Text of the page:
In a similar vein to The Ones and the W371A adaptive woofer system, everything is modular. Each element is calibrated individually with crossovers assigned based on the acoustic properties of the room. So the combination of the system and GLM will then decide which woofer is going to play up to which frequency. And the idea is to give you a frequency response that’s complete, so that we are reducing the influences of the room due to placement . But also, we’re able to control the directivity as well. So we’re able to deliver as much direct sound in the listening position as possible.

These are the two main goals of this system. And then finally, a huge amount of dynamic range in it as well – we’ve got something like a total of six kilowatts of power driving each 8381A.

That adds up to 129 dB of short term SPL per pair. So we’ve got systems that are very capable, with a huge amount of dynamic range, a huge amount of information that can be presented.

But the killer thing with this, because it’s a point source system – with the combined tweeter/midrange and the four midrange drivers – it adds up to an acoustically coaxial system.

Yes, you can listen at less than a meter, or 10 meters. So these are super flexible in terms of where you place these within the room, as well as the point source design, you’ve got so much flexibility. In this room, with a traditional three way design, the usual listening position would always be further back in the room, where each individual driver comes into focus together.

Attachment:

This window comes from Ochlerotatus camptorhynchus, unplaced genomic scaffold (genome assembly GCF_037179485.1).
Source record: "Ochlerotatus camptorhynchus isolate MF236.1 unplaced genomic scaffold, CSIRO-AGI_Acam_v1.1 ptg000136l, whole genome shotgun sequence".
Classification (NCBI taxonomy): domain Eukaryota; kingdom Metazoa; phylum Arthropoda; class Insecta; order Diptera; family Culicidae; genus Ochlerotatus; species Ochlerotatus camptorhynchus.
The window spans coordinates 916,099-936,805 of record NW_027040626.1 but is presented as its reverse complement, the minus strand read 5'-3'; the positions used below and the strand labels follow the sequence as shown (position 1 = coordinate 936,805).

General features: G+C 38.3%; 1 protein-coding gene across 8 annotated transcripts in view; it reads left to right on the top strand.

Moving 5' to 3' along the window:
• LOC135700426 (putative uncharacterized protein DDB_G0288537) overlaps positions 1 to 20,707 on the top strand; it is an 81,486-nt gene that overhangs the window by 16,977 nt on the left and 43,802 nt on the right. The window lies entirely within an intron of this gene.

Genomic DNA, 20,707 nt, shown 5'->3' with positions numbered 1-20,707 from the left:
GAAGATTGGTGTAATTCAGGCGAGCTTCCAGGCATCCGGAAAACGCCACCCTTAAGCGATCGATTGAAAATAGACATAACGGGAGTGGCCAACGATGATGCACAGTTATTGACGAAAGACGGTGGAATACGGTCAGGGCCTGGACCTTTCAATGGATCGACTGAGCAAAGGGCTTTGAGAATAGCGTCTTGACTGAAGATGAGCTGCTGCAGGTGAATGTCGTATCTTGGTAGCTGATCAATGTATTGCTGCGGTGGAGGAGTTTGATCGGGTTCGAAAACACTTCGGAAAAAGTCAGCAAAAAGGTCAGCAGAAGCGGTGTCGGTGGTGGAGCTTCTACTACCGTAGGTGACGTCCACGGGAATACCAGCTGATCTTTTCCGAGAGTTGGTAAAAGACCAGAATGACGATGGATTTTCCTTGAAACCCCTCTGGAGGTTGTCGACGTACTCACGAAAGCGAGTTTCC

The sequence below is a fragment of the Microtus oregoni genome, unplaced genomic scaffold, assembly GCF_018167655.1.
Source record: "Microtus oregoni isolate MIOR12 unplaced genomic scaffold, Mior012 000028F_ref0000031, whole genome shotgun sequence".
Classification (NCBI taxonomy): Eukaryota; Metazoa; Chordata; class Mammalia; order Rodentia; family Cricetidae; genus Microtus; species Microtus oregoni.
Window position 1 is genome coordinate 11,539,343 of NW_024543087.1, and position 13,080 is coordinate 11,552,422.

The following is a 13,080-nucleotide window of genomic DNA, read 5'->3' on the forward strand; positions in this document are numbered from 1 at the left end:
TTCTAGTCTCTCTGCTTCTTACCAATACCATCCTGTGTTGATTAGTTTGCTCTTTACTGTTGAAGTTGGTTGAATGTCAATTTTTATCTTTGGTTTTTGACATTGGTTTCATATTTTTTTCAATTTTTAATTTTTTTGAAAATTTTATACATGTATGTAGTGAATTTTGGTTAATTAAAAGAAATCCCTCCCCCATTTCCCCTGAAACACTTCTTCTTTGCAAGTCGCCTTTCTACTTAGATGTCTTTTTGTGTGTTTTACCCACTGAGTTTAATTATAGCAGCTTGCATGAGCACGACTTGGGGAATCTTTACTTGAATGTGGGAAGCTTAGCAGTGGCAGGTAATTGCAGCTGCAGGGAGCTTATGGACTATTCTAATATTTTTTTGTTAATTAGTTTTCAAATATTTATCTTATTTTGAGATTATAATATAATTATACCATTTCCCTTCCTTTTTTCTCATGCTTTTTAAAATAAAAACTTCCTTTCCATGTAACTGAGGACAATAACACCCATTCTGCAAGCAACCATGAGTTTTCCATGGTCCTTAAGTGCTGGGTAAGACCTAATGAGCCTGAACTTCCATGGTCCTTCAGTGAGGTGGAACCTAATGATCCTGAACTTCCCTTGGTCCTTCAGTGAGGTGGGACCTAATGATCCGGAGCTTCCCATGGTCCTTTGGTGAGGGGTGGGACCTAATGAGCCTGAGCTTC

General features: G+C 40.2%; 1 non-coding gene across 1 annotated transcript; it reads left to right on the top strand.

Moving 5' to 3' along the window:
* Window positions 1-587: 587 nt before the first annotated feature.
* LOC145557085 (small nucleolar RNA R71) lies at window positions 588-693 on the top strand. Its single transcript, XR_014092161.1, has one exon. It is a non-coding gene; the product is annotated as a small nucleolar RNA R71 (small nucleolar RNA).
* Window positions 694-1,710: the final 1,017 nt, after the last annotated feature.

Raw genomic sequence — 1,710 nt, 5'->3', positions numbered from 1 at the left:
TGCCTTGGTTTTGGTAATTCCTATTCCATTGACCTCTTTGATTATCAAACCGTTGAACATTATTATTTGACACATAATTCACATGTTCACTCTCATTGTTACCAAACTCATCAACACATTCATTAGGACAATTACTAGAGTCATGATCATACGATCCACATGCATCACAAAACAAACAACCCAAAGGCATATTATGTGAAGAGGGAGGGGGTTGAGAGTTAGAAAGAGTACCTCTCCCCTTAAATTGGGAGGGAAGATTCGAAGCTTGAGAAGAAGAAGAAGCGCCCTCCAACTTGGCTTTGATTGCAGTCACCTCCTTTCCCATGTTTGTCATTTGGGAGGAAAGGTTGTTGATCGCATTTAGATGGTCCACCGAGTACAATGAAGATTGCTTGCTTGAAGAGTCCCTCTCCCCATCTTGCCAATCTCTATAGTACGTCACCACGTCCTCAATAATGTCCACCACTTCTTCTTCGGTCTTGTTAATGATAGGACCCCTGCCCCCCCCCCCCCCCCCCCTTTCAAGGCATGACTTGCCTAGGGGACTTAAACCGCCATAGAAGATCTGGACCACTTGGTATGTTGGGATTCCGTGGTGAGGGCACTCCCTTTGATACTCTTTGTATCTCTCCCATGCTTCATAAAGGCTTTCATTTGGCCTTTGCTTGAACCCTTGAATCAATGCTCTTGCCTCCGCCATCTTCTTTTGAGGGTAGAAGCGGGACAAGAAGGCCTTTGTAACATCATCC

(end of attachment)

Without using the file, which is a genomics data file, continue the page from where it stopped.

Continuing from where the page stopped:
But equally, you could tuck these in even further and listen at the best position as well. You’ll be able to hear how firm that phantom center sounds as you start to move.

One approach that we could have taken would be to just put another 12 inch woofer in the top section along with the tweeter in the mid range driver – like a traditional coax – but then you get the issues of interference with the mid range and the tweeter, with modulation and discontinuity in the frequency response. It’s very difficult to predict what the response is going to be from that kind of design.